De Lorme's date of birth is unknown and he is first recorded in Rotterdam in 1627, when he acted as a witness for his teacher, Jan van Vucht. He married in Rotterdam in 1647 and died there in 1673. His earliest known picture dates from 1639 and shows a church interior that is derived from, although not identical with, the St. Laurenskerk in Rotterdam. Throughout the 1640's he painted only imaginary church interiors such as the present painting, and in these he was influenced by the work of his teacher, van Vucht, as well as by Bartholomeus van Bassen. Around 1652 de Lorme painted his first real view of the interior of the St. Laurenskerk and thereafter almost all his oeuvre consists of paintings of that church (see, for example, the painting sold at Christie's, London, 16 April 1999, lot 42 for £270,000 = $430,000. While he was influenced by the Delft painters of church interiors such as Gerard Houckgeest and Hendrick van Vliet, the influence of Pieter Saenredam was of paramount importance to him throughout his lifetime.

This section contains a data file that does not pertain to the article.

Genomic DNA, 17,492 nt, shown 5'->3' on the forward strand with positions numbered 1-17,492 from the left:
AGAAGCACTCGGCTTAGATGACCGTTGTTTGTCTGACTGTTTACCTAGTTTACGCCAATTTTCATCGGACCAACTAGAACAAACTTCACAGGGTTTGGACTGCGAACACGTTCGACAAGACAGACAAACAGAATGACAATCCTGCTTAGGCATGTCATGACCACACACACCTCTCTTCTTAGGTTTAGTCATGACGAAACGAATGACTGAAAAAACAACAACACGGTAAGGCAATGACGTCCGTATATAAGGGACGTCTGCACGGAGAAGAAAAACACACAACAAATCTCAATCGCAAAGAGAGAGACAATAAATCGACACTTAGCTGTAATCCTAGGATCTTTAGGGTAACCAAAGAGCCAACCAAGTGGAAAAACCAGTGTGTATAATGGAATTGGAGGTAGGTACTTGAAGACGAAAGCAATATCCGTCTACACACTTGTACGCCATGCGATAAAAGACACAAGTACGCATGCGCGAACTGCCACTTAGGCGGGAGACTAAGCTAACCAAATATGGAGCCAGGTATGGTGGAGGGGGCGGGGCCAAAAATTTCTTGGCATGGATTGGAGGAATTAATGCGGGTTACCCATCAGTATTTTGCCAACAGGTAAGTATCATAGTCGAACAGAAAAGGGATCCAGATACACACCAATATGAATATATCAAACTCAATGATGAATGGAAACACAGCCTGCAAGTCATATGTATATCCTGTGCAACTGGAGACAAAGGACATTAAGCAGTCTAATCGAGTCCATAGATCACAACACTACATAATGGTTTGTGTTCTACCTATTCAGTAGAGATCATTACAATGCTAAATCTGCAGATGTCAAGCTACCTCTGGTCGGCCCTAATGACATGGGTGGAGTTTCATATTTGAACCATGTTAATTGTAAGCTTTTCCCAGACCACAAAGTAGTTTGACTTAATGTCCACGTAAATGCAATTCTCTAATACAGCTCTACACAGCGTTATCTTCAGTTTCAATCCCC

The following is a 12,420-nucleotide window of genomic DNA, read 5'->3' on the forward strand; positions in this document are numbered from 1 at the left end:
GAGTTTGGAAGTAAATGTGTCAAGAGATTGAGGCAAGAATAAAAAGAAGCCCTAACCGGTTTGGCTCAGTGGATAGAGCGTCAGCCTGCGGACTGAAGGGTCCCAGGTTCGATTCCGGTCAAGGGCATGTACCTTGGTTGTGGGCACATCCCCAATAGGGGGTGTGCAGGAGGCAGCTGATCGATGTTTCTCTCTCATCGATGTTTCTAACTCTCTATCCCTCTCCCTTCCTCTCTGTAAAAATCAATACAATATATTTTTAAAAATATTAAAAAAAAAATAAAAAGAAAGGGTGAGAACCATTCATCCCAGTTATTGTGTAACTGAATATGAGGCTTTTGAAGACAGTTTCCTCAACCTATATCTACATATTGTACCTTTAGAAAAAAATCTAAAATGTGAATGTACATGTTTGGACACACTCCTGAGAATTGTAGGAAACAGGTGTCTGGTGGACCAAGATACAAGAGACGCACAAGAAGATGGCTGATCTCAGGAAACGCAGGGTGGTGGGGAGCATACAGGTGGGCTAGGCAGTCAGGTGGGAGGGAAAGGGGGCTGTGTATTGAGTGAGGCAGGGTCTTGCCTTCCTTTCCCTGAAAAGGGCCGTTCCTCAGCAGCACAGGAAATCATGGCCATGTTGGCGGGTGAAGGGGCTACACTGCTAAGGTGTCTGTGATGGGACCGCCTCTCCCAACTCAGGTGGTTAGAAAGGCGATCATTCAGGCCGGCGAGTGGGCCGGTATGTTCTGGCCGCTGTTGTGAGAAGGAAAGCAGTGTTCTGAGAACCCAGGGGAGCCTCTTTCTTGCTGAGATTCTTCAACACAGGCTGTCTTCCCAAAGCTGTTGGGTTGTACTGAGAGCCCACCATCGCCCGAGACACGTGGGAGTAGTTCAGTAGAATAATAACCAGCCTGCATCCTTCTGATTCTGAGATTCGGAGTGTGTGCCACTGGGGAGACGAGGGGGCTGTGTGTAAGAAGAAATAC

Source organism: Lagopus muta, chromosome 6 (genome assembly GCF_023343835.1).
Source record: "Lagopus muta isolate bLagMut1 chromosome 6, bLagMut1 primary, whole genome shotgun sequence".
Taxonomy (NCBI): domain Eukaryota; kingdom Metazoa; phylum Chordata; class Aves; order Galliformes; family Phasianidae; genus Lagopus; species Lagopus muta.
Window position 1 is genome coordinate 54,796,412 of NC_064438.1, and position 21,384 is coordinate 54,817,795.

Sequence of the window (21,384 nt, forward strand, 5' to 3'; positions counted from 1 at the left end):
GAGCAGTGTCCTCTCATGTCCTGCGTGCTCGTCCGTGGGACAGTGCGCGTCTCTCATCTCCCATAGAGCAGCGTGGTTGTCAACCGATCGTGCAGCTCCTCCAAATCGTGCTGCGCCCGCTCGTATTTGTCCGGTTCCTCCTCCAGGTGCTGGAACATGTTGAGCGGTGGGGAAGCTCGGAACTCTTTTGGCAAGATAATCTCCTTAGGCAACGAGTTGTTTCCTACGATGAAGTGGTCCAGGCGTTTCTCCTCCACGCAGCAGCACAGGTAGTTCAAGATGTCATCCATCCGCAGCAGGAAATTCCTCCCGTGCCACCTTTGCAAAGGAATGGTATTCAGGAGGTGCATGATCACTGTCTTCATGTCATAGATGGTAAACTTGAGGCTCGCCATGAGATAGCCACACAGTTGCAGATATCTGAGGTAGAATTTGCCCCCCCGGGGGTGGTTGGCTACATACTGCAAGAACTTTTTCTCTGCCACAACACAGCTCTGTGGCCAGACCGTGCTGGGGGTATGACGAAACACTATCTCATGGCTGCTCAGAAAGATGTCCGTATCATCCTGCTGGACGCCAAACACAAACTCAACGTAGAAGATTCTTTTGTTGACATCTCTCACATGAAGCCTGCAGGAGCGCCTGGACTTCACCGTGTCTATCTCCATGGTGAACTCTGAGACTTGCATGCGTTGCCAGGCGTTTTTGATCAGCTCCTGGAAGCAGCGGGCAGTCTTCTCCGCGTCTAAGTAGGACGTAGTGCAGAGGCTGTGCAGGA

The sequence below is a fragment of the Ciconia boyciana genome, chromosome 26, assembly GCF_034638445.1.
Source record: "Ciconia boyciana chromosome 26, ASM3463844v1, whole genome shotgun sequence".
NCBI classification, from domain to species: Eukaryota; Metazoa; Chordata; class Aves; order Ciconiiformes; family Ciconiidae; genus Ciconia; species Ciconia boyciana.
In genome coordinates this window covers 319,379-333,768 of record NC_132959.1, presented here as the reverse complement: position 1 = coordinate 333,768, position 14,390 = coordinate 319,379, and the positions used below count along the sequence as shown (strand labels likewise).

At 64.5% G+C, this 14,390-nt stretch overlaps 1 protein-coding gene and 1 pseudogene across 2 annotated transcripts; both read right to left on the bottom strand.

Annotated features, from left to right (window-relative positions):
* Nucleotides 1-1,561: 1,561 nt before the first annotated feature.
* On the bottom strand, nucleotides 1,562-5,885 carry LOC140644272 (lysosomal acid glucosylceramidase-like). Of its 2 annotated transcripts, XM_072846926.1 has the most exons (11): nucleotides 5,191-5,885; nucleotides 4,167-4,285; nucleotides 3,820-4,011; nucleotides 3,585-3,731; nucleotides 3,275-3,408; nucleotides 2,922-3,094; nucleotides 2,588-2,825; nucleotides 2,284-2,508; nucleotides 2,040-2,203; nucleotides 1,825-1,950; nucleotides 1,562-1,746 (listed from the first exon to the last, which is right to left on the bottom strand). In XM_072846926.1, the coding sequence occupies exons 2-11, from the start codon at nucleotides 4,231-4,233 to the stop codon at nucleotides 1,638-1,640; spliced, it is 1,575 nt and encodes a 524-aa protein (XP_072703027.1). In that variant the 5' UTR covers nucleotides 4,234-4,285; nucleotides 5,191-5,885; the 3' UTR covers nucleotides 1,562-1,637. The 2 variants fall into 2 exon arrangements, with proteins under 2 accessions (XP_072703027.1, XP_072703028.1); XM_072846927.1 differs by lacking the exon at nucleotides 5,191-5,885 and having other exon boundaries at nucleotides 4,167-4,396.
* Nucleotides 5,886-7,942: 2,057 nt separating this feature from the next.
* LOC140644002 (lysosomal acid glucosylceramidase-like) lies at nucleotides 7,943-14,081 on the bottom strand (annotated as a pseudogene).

De Lorme made something of a specialty of painting capriccios of classical churches at night, other examples of which are at the Musée des Beaux-Arts, Rennes (see W. Liedtke, Architectural Painting in Delft, Groningen, 1982, pp.126-27, plate 110); sold, Sotheby's, London, 3 July 1997, lot 90 (£95,000 = $160,000); sold, Christie's, London, 9 December 1988, lot 104; and in the National Gallery of Ireland, Dublin (H. Potterton, Dutch Seventeenth and Eighteenth Century Paintings in the National Gallery of Ireland. A complete catalogue, Dublin, 1986, p.85, no.516). In all of these paintings the staffage appears to be the work of Anthonie Palamedes (1601 - 1673), who is recorded by A. von Wurzbach, Niederländisches Künstler-Lexikon, 1963, II, p.67, as having collaborated with de Lorme in the 1640s.